New funding for neuroscience to improve learning announced, as schools warned against untested methods
Teachers are being warned against wasting public money and resources on so-called educational tools and schemes which are based on weak brain research.
At a news briefing hosted by the Education Media Centre, leading figures from the Wellcome Trust and the Education Endowment Foundation launched a six million pound funding initiative for new rigorous and thoroughly evaluated research into how neuroscience can be used to improve learning and raise pupils` attainment.
Examples might include systematically testing the impact of different school start times and lengths of lessons or investigating how listening to music in lessons may or may not enhance learning.
They also expressed concern some schools were being persuaded by the appeal of a sales pitch to use various so-called neuroscience based teaching methods or products which had not been rigorously and scientifically tested and for which there was no peer-reviewed evidence they helped raise academic achievement.
One example given at the briefing of a plausible but potentially harmful teaching practice, which isn`t supported by robust evidence, is the idea that children fall into separate groups of learning styles. In the past, this has led to learners being labelled as, for example, “visual learners” and being taught primarily visually. But there is research suggesting this approach may actually be harmful to learning.
(Kratzig GP, Arbuthnott KD. Perceptual learning style and learning proficiency: a test of the hypothesis. J ED Psych 2006;238-46 and Geake J. Neuromythologies in education. Ed Res 2008;50:123-33)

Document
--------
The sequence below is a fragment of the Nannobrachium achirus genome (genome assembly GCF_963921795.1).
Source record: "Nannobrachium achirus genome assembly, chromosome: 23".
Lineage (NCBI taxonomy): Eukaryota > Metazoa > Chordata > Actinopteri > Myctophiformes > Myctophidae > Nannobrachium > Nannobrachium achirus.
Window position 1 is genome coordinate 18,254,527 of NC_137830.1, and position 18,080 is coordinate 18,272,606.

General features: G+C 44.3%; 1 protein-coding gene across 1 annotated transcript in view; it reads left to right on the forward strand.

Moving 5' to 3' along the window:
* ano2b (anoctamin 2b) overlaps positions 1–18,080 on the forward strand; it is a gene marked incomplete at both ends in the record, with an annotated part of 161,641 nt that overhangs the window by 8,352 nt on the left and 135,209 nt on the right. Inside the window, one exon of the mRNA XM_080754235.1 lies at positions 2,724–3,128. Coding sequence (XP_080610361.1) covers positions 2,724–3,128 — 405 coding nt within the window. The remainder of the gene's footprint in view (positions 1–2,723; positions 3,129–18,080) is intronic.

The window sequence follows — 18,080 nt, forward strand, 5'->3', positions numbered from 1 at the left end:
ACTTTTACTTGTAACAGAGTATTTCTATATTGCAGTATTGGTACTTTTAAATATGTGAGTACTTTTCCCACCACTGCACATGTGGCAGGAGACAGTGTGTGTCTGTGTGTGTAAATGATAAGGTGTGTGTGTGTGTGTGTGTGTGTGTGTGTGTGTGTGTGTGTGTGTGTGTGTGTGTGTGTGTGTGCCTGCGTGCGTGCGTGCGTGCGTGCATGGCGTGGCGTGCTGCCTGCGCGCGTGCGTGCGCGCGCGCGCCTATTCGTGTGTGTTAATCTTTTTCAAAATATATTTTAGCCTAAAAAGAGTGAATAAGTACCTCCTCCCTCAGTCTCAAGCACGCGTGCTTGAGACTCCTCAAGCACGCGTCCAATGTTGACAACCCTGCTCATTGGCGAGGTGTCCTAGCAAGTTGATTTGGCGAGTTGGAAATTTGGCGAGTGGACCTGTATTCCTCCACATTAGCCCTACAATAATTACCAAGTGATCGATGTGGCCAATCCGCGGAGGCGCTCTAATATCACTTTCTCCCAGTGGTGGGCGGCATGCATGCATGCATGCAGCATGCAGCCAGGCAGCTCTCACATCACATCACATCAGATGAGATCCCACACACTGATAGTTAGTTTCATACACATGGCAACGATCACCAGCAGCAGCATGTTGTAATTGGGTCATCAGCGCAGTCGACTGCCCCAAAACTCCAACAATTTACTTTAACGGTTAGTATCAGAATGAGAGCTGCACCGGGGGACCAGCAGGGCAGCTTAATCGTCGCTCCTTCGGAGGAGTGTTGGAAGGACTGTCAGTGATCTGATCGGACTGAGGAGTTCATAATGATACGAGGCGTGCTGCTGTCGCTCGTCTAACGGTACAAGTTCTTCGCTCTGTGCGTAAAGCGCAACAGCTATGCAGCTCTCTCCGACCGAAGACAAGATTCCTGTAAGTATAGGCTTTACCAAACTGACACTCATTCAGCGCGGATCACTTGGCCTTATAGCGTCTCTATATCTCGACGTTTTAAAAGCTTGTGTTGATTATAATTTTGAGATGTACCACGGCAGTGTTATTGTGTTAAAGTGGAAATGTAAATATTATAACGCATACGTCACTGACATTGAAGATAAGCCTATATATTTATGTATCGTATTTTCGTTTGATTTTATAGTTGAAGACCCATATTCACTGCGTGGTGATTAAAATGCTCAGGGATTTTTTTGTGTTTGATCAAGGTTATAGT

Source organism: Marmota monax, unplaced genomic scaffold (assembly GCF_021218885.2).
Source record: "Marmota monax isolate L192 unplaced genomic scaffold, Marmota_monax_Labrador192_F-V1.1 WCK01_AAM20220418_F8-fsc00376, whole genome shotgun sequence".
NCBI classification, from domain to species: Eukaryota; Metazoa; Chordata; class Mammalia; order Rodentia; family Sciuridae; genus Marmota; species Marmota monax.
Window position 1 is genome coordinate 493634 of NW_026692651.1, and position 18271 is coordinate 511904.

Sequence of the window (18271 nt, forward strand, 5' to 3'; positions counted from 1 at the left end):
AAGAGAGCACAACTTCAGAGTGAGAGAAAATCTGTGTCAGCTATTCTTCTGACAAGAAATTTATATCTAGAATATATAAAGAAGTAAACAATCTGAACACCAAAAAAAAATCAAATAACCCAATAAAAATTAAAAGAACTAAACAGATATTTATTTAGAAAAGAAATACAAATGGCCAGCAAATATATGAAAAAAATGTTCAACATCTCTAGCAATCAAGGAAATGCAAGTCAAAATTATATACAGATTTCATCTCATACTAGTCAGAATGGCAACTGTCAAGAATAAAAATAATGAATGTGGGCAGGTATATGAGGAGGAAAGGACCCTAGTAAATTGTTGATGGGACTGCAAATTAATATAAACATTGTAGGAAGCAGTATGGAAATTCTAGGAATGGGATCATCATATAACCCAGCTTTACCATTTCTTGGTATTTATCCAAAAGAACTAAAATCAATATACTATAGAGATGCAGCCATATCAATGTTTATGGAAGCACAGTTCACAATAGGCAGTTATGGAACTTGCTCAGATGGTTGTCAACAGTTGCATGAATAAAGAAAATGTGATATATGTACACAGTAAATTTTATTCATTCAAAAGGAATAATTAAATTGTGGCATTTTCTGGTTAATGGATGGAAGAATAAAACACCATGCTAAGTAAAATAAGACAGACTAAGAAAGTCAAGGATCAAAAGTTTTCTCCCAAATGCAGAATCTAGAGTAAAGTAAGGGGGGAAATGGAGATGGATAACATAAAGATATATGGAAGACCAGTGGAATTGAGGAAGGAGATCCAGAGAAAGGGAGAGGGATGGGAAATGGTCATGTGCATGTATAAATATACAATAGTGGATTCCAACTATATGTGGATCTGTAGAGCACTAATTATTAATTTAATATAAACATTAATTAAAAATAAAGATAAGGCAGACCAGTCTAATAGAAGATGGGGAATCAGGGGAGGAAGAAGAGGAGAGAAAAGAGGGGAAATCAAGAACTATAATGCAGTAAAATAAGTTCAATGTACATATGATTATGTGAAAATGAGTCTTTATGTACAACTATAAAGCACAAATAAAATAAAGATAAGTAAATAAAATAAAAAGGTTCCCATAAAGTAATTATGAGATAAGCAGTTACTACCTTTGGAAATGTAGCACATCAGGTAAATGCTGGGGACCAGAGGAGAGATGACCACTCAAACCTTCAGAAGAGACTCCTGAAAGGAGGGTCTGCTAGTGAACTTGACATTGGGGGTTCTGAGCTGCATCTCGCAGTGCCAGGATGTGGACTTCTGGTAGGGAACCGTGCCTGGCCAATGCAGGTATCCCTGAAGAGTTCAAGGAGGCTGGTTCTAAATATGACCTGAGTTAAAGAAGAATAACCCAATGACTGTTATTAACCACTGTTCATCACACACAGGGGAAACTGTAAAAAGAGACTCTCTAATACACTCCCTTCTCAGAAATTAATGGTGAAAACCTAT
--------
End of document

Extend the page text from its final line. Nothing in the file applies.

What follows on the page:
To find out more about what the existing education research says and does not say about various teaching methods and tools which are based, or claim to be based, on neuroscience evidence read this review by Dr Paul Howard-Jones, Reader of Neuroscience and Education at the Graduate School of Education, University of Bristol.
The Wellcome Trust and the Education Endowment Foundation are confident neuroscience is an exciting field of research with a great deal of promise for understanding how our brains work and, applied in the classroom, could improve teaching and learning.
Sir Peter Lampl, Chair of the EEF and the Sutton Trust said,“ Improving our understanding of how the brain works will deepen our understanding of how pupils learn. Knowing the impact of neuroscience in the classroom will also make it easier to spot the plausible sounding fads and fakes, which don`t improve standards. This is essential if we are to increase the attainment of pupils, particularly those from low-income families.”
To listen to short interviews recorded at the briefing with Dr Hilary Leevers, (Wellcome Trust) Kevan Collins, ( EEF) & Dr Paul Howard-Jones ( Bristol University) click below
Sue Littlemore, from the EMC, spoke to Dr Kevan Collins, Chief Executive for the Education Endowment Foundation, and asked him how neuroscience might be used in learning:
But how much evidence do we already have on how neuroscience informs learning? Dr Hilary Leevers, Head of Education and Learning at the Wellcome Trust, explains:
Dr Paul Howard-Jones, Reader in Neuroscience and Education at the University of Bristol, has looked at the evidence of what neuroscience and education can tell us: